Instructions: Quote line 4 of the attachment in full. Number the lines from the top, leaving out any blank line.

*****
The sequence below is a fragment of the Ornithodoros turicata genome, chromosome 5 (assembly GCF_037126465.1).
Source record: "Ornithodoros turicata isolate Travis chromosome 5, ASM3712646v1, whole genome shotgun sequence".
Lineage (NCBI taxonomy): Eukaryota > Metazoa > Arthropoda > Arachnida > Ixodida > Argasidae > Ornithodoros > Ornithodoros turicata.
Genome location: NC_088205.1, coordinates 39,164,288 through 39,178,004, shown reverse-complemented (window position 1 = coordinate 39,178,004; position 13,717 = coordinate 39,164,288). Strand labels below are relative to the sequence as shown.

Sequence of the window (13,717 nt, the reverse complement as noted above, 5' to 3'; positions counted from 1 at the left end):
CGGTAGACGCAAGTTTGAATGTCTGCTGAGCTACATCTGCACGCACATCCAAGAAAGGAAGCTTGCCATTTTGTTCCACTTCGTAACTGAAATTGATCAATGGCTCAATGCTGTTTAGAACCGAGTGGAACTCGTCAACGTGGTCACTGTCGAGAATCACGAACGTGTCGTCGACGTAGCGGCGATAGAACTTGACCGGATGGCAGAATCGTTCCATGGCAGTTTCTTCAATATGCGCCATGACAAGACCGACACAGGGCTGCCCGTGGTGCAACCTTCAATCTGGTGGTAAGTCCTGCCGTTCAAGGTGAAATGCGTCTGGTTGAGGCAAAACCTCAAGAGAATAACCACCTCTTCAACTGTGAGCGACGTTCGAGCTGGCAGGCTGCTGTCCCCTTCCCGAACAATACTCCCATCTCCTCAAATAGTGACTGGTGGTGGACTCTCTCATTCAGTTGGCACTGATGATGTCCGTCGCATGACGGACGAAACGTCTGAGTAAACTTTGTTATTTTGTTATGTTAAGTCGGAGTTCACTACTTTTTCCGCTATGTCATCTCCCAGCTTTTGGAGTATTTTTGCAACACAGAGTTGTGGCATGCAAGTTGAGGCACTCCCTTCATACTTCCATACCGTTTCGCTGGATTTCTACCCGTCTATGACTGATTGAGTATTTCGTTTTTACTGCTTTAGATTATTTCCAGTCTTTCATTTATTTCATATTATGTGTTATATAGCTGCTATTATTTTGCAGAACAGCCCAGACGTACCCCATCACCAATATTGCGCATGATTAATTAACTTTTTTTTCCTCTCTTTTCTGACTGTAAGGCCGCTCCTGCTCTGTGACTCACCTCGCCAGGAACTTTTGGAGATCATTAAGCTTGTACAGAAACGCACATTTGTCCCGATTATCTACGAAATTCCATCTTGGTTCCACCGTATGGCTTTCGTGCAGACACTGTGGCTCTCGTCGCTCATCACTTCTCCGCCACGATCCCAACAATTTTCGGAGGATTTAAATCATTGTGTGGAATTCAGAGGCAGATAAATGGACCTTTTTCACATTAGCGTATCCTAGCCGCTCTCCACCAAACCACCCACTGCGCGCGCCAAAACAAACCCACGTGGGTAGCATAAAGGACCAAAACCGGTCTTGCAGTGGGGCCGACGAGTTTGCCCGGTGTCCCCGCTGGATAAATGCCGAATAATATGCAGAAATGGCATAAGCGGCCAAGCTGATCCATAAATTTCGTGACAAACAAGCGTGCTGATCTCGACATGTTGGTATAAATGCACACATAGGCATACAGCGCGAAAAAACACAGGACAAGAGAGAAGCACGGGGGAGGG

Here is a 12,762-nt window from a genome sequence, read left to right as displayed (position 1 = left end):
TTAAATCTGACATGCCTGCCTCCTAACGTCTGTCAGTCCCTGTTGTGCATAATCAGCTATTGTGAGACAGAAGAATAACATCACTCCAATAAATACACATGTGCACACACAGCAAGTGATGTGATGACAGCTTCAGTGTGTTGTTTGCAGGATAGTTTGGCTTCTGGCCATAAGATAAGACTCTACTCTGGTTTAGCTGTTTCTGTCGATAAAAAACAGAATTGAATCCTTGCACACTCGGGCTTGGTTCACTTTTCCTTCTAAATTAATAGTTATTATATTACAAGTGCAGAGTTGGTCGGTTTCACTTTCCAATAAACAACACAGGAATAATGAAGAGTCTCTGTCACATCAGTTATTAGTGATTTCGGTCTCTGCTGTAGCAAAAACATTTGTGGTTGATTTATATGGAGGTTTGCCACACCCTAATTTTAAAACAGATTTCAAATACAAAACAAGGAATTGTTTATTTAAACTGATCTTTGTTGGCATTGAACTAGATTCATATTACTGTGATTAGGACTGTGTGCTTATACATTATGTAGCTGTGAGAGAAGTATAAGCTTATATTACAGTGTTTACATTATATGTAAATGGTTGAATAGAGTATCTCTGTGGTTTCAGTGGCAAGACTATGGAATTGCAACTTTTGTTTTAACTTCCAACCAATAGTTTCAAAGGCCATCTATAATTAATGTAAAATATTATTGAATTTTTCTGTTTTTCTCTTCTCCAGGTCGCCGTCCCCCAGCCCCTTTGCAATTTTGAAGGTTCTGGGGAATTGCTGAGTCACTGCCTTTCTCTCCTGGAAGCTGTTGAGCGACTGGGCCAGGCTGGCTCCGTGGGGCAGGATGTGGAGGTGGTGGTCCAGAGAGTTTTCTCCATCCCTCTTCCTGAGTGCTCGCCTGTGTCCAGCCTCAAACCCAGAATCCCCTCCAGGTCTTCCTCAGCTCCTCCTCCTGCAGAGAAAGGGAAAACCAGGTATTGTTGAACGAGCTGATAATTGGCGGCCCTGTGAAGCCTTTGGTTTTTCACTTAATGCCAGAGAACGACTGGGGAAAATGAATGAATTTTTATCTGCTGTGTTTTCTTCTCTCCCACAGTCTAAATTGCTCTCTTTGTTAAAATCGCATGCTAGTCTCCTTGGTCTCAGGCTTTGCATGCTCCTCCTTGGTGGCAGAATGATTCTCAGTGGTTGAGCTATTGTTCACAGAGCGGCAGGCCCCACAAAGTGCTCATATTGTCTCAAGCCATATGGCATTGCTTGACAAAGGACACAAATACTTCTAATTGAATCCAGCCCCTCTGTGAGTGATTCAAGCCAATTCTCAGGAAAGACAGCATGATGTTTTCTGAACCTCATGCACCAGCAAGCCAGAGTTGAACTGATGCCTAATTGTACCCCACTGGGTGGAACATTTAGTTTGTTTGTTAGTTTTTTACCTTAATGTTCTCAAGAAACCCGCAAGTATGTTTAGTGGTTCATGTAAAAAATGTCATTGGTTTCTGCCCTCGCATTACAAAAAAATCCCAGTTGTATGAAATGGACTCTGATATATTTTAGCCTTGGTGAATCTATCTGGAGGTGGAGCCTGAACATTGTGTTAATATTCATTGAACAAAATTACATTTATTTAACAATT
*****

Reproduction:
Genome location: NC_088205.1, coordinates 39,164,288 through 39,178,004, shown reverse-complemented (window position 1 = coordinate 39,178,004; position 13,717 = coordinate 39,164,288). Strand labels below are relative to the sequence as shown.